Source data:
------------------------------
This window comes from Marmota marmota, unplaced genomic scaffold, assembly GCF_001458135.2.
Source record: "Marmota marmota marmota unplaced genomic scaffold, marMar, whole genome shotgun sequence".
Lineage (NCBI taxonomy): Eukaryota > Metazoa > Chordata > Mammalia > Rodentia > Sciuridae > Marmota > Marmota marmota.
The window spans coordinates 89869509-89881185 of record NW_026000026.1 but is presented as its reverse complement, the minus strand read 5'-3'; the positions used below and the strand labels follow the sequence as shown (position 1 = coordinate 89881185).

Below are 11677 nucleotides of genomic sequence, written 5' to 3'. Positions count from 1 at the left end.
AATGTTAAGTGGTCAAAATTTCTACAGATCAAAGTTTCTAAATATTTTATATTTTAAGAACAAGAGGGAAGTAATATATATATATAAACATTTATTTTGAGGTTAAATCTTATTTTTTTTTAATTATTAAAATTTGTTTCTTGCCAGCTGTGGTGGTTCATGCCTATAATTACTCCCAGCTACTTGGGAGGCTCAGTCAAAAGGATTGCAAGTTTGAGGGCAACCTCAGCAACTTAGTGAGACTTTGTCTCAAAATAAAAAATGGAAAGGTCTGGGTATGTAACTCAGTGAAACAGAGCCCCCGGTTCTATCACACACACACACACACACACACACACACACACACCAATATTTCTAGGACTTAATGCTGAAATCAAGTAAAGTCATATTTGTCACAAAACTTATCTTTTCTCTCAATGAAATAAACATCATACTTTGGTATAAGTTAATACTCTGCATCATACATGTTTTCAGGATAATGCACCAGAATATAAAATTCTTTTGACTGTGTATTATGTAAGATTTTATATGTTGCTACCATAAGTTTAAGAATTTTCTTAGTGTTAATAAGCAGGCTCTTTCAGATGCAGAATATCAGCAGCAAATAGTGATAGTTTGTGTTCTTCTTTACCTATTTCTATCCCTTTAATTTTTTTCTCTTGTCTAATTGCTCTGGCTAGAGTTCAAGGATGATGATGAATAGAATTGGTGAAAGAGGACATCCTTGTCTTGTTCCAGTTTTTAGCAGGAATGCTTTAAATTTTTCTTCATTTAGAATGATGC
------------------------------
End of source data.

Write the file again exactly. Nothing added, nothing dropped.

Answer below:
This window comes from Marmota marmota, unplaced genomic scaffold, assembly GCF_001458135.2.
Source record: "Marmota marmota marmota unplaced genomic scaffold, marMar, whole genome shotgun sequence".
Lineage (NCBI taxonomy): Eukaryota > Metazoa > Chordata > Mammalia > Rodentia > Sciuridae > Marmota > Marmota marmota.
The window spans coordinates 89869509-89881185 of record NW_026000026.1 but is presented as its reverse complement, the minus strand read 5'-3'; the positions used below and the strand labels follow the sequence as shown (position 1 = coordinate 89881185).

Below are 11677 nucleotides of genomic sequence, written 5' to 3'. Positions count from 1 at the left end.
AATGTTAAGTGGTCAAAATTTCTACAGATCAAAGTTTCTAAATATTTTATATTTTAAGAACAAGAGGGAAGTAATATATATATATAAACATTTATTTTGAGGTTAAATCTTATTTTTTTTTAATTATTAAAATTTGTTTCTTGCCAGCTGTGGTGGTTCATGCCTATAATTACTCCCAGCTACTTGGGAGGCTCAGTCAAAAGGATTGCAAGTTTGAGGGCAACCTCAGCAACTTAGTGAGACTTTGTCTCAAAATAAAAAATGGAAAGGTCTGGGTATGTAACTCAGTGAAACAGAGCCCCCGGTTCTATCACACACACACACACACACACACACACACACACACCAATATTTCTAGGACTTAATGCTGAAATCAAGTAAAGTCATATTTGTCACAAAACTTATCTTTTCTCTCAATGAAATAAACATCATACTTTGGTATAAGTTAATACTCTGCATCATACATGTTTTCAGGATAATGCACCAGAATATAAAATTCTTTTGACTGTGTATTATGTAAGATTTTATATGTTGCTACCATAAGTTTAAGAATTTTCTTAGTGTTAATAAGCAGGCTCTTTCAGATGCAGAATATCAGCAGCAAATAGTGATAGTTTGTGTTCTTCTTTACCTATTTCTATCCCTTTAATTTTTTTCTCTTGTCTAATTGCTCTGGCTAGAGTTCAAGGATGATGATGAATAGAATTGGTGAAAGAGGACATCCTTGTCTTGTTCCAGTTTTTAGCAGGAATGCTTTAAATTTTTCTTCATTTAGAATGATGC